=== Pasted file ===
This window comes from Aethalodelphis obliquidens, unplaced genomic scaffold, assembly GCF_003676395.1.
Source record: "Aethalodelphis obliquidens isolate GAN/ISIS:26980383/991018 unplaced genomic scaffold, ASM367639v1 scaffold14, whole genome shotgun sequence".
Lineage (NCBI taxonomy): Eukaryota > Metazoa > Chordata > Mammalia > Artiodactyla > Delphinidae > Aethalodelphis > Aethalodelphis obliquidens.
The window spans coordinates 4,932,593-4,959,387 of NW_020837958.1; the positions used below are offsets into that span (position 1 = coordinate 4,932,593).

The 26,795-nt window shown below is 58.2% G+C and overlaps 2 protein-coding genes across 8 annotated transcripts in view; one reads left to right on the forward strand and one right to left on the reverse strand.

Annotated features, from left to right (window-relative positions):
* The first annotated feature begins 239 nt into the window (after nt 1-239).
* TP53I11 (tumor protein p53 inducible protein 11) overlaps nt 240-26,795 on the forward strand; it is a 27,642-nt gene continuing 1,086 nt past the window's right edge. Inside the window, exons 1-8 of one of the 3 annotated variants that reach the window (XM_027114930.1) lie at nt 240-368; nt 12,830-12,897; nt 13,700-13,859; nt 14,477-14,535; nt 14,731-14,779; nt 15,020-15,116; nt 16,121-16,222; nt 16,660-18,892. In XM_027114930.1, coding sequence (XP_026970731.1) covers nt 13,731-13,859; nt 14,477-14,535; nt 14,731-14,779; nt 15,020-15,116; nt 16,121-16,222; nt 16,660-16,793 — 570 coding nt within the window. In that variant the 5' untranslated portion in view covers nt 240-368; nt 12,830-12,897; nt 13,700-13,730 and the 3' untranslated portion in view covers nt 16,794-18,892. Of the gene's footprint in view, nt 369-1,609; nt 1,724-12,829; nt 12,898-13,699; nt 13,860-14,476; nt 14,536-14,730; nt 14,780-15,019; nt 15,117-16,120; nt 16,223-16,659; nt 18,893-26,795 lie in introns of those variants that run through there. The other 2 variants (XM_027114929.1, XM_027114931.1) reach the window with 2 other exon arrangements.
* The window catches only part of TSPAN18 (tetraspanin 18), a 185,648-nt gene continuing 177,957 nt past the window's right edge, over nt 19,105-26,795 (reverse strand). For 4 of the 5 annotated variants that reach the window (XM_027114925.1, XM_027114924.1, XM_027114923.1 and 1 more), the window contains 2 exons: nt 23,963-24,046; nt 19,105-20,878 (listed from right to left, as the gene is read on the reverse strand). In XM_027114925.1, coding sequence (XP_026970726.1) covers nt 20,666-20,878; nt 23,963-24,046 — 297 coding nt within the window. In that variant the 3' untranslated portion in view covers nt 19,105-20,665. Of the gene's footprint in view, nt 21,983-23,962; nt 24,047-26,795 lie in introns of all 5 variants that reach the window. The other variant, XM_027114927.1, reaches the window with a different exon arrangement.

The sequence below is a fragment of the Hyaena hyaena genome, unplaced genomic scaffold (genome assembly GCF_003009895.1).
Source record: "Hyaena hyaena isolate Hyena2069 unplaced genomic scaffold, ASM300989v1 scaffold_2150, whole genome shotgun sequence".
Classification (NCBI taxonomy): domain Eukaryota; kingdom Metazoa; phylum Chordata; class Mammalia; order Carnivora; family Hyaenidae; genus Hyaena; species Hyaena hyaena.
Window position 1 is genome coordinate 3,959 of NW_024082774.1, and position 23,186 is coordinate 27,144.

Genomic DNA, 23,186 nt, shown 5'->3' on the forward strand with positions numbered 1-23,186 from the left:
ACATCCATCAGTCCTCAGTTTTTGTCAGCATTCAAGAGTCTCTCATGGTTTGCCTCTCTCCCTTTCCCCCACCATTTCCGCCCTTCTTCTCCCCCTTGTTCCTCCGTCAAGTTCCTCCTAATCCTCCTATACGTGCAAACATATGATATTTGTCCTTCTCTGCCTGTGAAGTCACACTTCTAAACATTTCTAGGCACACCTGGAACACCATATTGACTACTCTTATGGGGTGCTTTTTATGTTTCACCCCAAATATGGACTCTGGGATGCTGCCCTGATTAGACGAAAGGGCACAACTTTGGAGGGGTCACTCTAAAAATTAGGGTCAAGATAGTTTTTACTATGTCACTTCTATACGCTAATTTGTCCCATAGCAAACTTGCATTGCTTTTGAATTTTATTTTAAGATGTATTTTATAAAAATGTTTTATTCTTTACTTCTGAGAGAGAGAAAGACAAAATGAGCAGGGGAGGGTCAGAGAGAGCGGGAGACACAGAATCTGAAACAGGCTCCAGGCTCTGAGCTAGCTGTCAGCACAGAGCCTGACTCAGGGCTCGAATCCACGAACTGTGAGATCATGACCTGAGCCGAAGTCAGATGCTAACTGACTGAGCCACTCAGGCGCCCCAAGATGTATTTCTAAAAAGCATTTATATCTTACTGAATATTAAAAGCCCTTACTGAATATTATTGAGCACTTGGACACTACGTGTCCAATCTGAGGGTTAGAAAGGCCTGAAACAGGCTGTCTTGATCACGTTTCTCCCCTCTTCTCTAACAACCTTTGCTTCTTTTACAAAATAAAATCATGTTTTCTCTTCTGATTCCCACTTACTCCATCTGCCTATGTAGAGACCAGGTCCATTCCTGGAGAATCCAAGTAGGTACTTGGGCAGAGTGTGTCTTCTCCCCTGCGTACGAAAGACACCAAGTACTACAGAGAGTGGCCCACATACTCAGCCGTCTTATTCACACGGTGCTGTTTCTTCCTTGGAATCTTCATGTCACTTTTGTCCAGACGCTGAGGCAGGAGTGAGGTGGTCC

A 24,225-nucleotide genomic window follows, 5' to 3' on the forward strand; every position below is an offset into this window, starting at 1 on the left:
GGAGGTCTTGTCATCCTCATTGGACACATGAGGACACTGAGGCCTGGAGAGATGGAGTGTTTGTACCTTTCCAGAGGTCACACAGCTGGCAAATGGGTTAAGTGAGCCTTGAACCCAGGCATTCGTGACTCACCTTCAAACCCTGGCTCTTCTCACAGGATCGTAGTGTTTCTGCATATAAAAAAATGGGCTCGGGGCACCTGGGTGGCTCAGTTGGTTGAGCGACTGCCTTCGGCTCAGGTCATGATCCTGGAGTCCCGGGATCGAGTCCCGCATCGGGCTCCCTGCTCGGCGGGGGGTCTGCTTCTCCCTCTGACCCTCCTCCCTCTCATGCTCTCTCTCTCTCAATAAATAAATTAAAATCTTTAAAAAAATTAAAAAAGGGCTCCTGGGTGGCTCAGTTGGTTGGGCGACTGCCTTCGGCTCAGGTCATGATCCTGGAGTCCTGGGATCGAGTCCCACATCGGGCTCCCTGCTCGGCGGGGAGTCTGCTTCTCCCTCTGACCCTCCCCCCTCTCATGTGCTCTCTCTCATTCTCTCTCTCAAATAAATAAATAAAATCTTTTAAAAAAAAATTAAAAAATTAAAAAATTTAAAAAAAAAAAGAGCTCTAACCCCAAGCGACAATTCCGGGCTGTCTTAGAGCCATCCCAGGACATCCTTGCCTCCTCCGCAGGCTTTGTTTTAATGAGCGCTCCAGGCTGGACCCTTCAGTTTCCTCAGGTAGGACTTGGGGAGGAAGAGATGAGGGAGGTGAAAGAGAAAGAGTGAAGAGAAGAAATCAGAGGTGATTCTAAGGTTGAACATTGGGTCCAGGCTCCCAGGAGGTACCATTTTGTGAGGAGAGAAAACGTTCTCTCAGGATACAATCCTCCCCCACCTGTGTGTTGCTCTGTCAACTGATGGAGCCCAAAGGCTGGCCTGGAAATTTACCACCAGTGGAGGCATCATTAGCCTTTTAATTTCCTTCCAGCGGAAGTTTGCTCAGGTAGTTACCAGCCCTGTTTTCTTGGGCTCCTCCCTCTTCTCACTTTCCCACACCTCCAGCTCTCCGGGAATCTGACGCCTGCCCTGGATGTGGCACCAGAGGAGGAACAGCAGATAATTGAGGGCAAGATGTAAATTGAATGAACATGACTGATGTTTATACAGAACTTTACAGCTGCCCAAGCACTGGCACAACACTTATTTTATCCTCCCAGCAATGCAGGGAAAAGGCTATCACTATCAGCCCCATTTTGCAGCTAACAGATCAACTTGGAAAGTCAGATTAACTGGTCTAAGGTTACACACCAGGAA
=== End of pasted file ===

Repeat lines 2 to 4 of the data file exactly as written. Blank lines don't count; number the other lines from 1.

Source record: "Aethalodelphis obliquidens isolate GAN/ISIS:26980383/991018 unplaced genomic scaffold, ASM367639v1 scaffold14, whole genome shotgun sequence".
Lineage (NCBI taxonomy): Eukaryota > Metazoa > Chordata > Mammalia > Artiodactyla > Delphinidae > Aethalodelphis > Aethalodelphis obliquidens.
The window spans coordinates 4,932,593-4,959,387 of NW_020837958.1; the positions used below are offsets into that span (position 1 = coordinate 4,932,593).